Clean energy critic to staff: ‘I like renewables’

Source: Hannah Northey, E&E News reporter • Posted: Wednesday, May 10, 2017

A conservative scholar leading the Department of Energy’s Office of Energy Efficiency and Renewable Energy explained his views to staffers yesterday in an internal blog post obtained by E&E News.

Daniel Simmons, formerly with the conservative Institute for Energy Research and American Legislative Exchange Council, shared details of his life growing up in northern Utah and his experience with solar power and conservation.

“I like renewables & efficiency,” Simmons wrote. “I know that’s contrary to some of the things that have been written about me, but it’s true.”

The blog item — “4 Questions With New Principal Deputy Assistant Secretary Daniel Simmons” — appears to have been drawn from a Thursday interview and posted yesterday.

Simmons said his journey to EERE had reinforced how quickly the industry is evolving, pointing out that people a decade ago thought the United States had reached “peak oil” and would soon be importing natural gas — predictions that were wrong.

He also expressed excitement about working at EERE and pointed to his childhood home, which lacked central heating but had a wood-burning stove and passive solar. He called it a “double envelope” home.

“In addition to the sun, we had a wood-burning stove, and because the house was efficient (i.e., well insulated), we only needed to burn about a quarter of a cord of wood a year,” he wrote. “For me, both renewable energy and efficiency were part of my childhood home and those experiences have shaped my perspective.”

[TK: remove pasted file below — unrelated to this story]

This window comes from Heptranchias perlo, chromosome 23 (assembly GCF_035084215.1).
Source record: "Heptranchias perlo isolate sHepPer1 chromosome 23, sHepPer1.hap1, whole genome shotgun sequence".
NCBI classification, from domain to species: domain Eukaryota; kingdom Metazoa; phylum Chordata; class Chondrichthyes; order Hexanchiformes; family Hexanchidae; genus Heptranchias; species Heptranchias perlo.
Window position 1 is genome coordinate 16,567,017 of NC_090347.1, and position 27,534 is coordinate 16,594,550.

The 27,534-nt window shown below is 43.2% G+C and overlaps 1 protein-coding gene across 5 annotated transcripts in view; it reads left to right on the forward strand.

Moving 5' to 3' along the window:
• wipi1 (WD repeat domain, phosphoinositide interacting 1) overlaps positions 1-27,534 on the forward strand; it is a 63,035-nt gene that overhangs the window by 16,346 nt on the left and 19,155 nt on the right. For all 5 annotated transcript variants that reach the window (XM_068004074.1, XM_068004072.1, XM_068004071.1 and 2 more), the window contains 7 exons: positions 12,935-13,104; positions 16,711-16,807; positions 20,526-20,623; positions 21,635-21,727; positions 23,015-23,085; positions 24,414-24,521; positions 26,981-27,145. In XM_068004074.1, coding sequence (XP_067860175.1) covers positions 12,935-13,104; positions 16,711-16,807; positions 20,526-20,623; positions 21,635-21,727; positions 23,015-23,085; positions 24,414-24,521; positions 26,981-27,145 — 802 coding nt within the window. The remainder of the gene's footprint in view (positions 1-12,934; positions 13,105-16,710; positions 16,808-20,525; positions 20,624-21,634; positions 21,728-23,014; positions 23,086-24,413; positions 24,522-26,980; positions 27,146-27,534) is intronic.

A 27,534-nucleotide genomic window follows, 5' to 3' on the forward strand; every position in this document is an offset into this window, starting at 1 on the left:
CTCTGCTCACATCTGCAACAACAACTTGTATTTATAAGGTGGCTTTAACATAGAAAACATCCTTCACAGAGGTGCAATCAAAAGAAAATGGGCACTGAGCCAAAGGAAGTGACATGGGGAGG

Simmons was appointed to EERE as principal deputy assistant secretary earlier this month. He’s also serving as an assistant secretary until a replacement is nominated and confirmed by the Senate (E&E News PM, May 1).

Stories with headlines dubbing Simmons a “renewable energy antagonist” and “renewables critic” were based on his past comments criticizing overlapping subsidies for wind generation and his criticism of DOE’s loan guarantee program.

“As the astronomical taxpayer exposure from the DOE’s loan guarantee program indicates, subsidizing renewable energy is not a good deal for taxpayers,” Simmons wrote in one IER post.

Before joining DOE, Simmons served as vice president for policy at IER, a think tank that supports oil, gas and coal development while opposing climate agreements like the Paris pact currently under review.

Simmons in a 2013 podcast for the Heartland Institute said higher levels of wind and solar power could raise domestic prices, the result of which is based on differing policies and regulations in each state.

“The most simple of all points is that no matter what the renewable guys say, what they will admit is that their type of power — the wind and solar — is more expensive and will increase the price of electricity,” he said. “And in an economy that is struggling, it is critical that we do everything we can to keep prices low.”

But in his post yesterday, Simmons called himself an “expert in energy policy” who has much to learn from the specialists at EERE in engineering, science and other technologies. Hinting at the steep budget cuts the office faces under the Trump administration, Simmons also called for moving forward.

“I am also excited to work with the technical experts at EERE and our national labs, and to find new ways to achieve our goals under new budget constraints,” he said.